This entrepreneur worked for 2 companies acquired by Amazon—here are his top 4 tips for getting ahead
Christopher Tung graduated with an English degree in 2011 and moved out to New York City, bringing little besides the $3,000 he had saved and his determination to make it. He didn't have a job, and the one interview he had planned fell through.
After more than two months of rejection, he was down to his last $1,000, and his luck turned. He was acquired by the small e-commerce company Quidsi, which was itself acquired by Amazon. Six years later, he has held five positions, including two at different start-ups absorbed into Amazon, and one at Imgur.
Along the way, he learned how to how to keep his ear to the ground, a skill Tung says has helped him navigate his career and figure out when it's time to move on to the next opportunity.
"You never want to be the last one to go," he tells CNBC. "Move when it's advantageous."
Tung co-founded the career start-up Huttle with his former Imgur peer, Michelle Linn. It helps millennials find new opportunities in part by offering real-time career mentoring and advice from professionals at companies like Amazon, Facebook and LinkedIn.
Here are Tung's top tips for identifying when it's time for a change and how to discover what's next.
"I'm a believer [that] you should learn," Tung says. "If you stay at a company too long, you could limit what you could learn."
The opportunity for learning and growth is the reason Tung worked for five companies in six years and it's also what he believes separates professionals in the millennial generation from the rest: their willingness to move on.
To grow, it's not always necessary to change companies, he says. If you're getting new roles or moving up within your organization, that makes room for growth too. In general, he advises seeking new responsibilities when you feel you feel stagnant in your current position.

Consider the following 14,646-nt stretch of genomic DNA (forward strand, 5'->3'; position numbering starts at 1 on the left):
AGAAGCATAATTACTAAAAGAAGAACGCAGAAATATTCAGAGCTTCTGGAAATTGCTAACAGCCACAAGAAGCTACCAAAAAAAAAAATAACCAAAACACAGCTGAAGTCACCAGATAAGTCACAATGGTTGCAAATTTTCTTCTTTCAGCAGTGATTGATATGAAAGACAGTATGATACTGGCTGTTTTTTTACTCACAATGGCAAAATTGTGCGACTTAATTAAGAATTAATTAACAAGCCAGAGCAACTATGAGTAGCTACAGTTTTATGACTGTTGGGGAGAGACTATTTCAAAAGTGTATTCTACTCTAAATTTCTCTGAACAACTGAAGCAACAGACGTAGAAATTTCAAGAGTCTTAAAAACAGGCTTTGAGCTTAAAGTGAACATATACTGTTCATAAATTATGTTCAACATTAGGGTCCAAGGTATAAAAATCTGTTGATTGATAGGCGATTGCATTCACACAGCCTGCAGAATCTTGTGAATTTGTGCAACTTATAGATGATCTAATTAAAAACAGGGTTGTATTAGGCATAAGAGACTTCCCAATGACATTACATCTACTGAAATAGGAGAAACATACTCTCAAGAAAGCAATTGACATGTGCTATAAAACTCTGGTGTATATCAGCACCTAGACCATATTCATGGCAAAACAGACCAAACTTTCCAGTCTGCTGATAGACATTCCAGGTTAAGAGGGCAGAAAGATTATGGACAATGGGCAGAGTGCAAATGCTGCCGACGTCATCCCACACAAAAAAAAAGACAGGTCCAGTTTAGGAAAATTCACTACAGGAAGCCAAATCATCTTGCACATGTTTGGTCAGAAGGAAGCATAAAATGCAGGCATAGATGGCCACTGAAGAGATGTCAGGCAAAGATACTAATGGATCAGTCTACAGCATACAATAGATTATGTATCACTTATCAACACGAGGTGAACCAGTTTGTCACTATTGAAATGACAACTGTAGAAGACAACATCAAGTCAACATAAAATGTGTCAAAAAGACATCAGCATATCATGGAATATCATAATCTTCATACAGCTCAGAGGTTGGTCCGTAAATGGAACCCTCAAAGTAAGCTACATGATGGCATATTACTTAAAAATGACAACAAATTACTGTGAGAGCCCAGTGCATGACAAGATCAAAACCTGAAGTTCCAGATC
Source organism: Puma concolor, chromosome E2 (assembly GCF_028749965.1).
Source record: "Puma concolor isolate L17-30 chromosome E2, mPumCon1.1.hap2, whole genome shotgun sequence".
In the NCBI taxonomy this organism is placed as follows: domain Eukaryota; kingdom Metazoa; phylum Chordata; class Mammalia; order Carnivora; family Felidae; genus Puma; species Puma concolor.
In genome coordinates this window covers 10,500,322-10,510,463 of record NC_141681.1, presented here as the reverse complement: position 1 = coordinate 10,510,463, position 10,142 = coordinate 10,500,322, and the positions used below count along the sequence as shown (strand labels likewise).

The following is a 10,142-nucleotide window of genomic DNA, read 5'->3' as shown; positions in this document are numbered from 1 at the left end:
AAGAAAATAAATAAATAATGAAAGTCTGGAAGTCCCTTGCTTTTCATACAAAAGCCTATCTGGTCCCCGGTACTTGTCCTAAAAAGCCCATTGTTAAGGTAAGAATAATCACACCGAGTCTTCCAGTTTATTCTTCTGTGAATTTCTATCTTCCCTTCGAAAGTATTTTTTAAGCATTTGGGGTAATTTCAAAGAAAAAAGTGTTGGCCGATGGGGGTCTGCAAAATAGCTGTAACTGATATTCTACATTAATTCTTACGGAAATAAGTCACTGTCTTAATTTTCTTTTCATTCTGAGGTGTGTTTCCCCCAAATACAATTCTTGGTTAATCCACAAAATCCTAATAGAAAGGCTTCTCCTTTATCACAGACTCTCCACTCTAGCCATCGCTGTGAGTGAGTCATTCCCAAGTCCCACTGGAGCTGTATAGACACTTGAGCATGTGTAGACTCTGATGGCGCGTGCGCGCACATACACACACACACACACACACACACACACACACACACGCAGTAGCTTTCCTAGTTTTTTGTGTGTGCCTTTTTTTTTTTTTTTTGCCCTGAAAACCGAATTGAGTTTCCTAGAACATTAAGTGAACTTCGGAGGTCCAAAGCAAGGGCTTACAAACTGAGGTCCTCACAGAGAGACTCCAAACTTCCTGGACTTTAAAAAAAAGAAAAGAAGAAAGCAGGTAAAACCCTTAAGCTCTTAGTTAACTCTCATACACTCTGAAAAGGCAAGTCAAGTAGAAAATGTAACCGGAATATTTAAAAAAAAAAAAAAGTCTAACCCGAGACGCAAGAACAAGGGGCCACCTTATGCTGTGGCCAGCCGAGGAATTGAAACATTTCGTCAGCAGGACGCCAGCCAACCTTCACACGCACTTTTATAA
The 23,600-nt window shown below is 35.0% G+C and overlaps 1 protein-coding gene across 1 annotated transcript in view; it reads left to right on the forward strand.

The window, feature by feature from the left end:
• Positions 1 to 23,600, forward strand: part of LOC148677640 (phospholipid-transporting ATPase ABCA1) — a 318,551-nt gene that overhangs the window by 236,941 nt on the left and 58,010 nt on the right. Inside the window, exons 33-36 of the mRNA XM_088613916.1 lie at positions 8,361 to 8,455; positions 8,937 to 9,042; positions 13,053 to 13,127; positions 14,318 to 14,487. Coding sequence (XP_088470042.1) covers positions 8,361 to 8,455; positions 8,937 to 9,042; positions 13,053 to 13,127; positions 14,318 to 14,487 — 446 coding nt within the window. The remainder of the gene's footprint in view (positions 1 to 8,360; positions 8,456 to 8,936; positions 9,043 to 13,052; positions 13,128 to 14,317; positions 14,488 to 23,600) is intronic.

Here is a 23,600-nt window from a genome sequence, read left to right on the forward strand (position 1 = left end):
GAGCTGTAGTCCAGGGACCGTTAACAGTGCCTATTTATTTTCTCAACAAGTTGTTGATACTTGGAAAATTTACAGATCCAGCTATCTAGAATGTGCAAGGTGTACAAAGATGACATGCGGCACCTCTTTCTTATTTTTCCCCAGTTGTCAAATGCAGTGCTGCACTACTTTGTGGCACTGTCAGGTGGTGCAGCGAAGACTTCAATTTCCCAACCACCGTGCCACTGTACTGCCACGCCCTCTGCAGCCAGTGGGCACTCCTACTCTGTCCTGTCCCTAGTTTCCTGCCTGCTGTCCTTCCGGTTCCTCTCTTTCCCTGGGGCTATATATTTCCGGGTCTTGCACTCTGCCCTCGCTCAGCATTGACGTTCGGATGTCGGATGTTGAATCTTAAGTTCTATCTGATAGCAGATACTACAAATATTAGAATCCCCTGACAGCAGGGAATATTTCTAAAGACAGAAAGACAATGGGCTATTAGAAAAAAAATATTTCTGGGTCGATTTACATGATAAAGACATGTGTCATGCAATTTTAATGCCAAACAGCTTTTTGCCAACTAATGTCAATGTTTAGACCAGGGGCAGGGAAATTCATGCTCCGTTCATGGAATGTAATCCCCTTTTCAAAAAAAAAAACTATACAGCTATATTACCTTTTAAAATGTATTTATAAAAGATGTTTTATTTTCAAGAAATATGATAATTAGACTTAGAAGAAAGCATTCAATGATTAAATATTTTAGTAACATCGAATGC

One of the reasons Tung decided to build a company that offers job opportunities and forums is to encourage advice-seeking and sharing. He credits his ability to make responsible professional decisions to mentoring he received from his bosses and peers.
"We need to be more comfortable asking for help," he says. "A lot of people think they will hear, 'No.'"
But if you hear "No," what's the worst that can happen? Tung says there is not much to lose and only something to gain. At the very least, you can establish a connection.
"The definition of insanity is doing the same thing over and over again," Tung says.
Yet that is the mistake he's seen some young professionals make. When people apply to dozens of jobs with the exact same resume and they don't get calls back, it might be because they are not trying something new.
Instead, Tung suggests making different iterations of your resume for different job positions. Experiment with order and the message you convey to have a better shot at getting a call for the interview.
4. "Just do it"
It's not only Nike's tagline: "Just do it" is also a meme that alludes to Shia LaBeouf's brief but effective viral motivational speech. Linn and Tung both became very familiar with it during their time at Imgur, and they found that there's a practical takeaway from the catchphrase.
"We often find ourselves in positions where you just stay the course," Tung says.
He recalls considering the option to just stay at Quidsi, but had he not made a move, he says he would have missed out on several opportunities. He wouldn't have been able to work for yet another company acquired by Amazon, or met the person who would help him launch the start-up.
More often than not, he says, it's rewarding to chase what's next.